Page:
Cook County prosecutors Tuesday cleared a dozen men of convictions tainted by a corrupt ex-Chicago police sergeant, the latest in a series of “mass exonerations” the state’s attorney’s office began in 2017.
Ronald Watts and Kallatt Mohammed led a tactical unit in the Ida B. Wells housing project and carried on a side business shaking down drug dealers and residents, using the threat of arrest to extort money and drugs. Watts and Mohammed were hit with federal charges in 2012 after they were recorded taking $5,200 from an informant in an FBI sting operation.
Prosecutors have wiped out more than 90 convictions connected to Watts’ team, beginning with a group of 15 defendants whose convictions were overturned at a hearing in November 2017. State’s Attorney Kim Foxx, who has touted her record on criminal justice reform as she seeks a second term in office, sat in Chief Criminal Courts Judge LeRoy Martin Jr.’s courtroom during Tuesday’s brief hearing.
The 12 men whose cases were wiped out Tuesday had all served out their sentences in a total of 13 cases, and spent a total of 30 years in prison, said Joshua Tepfer, a lawyer for the Exoneration Project at the University of Chicago Law School.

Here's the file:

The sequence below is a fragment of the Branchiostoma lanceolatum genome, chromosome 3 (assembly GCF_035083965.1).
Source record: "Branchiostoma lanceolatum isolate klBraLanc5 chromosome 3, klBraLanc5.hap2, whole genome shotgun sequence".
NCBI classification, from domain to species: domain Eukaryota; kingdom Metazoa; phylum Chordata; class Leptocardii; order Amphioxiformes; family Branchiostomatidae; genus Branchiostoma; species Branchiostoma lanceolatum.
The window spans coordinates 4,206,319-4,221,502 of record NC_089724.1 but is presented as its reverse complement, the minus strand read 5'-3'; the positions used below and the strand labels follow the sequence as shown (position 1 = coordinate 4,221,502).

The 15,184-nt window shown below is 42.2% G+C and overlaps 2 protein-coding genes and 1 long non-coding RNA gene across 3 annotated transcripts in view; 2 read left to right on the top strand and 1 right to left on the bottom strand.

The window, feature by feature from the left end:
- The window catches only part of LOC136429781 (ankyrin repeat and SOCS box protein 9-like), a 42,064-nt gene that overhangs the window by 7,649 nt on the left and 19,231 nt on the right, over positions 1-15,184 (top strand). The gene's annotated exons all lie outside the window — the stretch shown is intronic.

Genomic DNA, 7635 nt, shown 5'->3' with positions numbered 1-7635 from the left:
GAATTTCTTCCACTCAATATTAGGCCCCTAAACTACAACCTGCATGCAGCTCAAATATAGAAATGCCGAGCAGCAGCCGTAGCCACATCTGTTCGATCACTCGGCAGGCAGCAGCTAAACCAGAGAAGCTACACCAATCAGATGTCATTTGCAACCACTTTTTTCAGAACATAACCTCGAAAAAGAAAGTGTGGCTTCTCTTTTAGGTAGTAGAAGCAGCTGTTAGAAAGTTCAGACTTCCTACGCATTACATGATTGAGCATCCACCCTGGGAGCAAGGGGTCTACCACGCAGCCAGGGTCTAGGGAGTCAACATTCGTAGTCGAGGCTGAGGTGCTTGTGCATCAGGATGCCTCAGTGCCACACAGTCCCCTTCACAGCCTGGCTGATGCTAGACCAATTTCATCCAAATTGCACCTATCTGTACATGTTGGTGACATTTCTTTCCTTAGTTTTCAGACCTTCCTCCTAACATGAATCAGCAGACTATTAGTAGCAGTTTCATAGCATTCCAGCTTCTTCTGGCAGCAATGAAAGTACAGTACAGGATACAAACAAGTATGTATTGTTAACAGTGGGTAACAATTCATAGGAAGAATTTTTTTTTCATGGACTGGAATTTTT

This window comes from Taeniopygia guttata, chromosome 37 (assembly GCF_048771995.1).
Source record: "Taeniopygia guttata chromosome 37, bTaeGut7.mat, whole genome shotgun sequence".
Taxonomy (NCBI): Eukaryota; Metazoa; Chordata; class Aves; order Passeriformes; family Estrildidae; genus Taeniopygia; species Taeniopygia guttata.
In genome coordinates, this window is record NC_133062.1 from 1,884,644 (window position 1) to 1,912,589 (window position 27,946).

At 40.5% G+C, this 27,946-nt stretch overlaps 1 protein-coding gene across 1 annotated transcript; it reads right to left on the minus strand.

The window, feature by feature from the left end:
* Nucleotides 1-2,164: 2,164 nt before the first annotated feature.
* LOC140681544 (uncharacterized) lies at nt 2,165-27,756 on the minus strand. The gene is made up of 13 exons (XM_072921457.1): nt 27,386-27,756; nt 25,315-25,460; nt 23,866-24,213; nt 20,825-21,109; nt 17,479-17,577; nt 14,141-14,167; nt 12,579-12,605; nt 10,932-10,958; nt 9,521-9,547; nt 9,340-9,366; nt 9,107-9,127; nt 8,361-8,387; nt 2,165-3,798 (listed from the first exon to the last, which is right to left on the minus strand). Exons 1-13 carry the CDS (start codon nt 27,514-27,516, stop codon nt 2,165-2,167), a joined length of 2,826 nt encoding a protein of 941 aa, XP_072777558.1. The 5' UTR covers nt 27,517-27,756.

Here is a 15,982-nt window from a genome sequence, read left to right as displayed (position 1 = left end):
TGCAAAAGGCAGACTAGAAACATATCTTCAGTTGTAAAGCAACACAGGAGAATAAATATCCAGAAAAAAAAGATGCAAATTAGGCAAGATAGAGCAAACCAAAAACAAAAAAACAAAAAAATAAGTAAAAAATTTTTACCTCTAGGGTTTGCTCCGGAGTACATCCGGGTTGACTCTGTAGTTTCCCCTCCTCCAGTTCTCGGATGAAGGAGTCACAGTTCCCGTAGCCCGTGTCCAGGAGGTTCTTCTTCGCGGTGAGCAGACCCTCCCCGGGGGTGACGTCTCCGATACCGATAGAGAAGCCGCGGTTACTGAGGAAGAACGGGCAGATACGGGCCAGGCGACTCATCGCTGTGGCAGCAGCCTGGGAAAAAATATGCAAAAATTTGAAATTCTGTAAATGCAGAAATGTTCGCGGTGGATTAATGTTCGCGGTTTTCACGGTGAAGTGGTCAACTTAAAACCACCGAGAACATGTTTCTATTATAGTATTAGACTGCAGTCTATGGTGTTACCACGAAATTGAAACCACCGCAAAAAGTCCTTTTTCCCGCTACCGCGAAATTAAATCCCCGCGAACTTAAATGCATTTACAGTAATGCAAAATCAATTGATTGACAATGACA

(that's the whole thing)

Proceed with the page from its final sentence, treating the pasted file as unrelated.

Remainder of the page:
At intervals of a few months, the State’s Attorney’s Conviction Integrity Unit has announced batches of similar exonerations in Watts-related cases, the most recent coming in February 2019. The office set the number of cases exonerated because of Watts’ involvement at 94; Tepfer said there have been 95, and that he has nearly 100 other additional cases he has asked the state’s attorney to review.
Talking to reporters after the hearing, Foxx said that she has personally apologized to the defendants for the time they spent behind bars, and that her office’s Conviction Integrity Unit is still reviewing more Watts cases.
“When people do not believe that they can trust law enforcement, when they see the actions like a Sgt. Watts and his crew, then they tend to deal with the problems in their community without our assistance,” she said. “So it’s important that just as vigorously as we fight crime in the present that we right the wrongs of the past.”
Watts and Mohammed pleaded guilty to federal charges in 2013. Watts was sentenced to 22 months in federal prison and Mohammed received 18 months.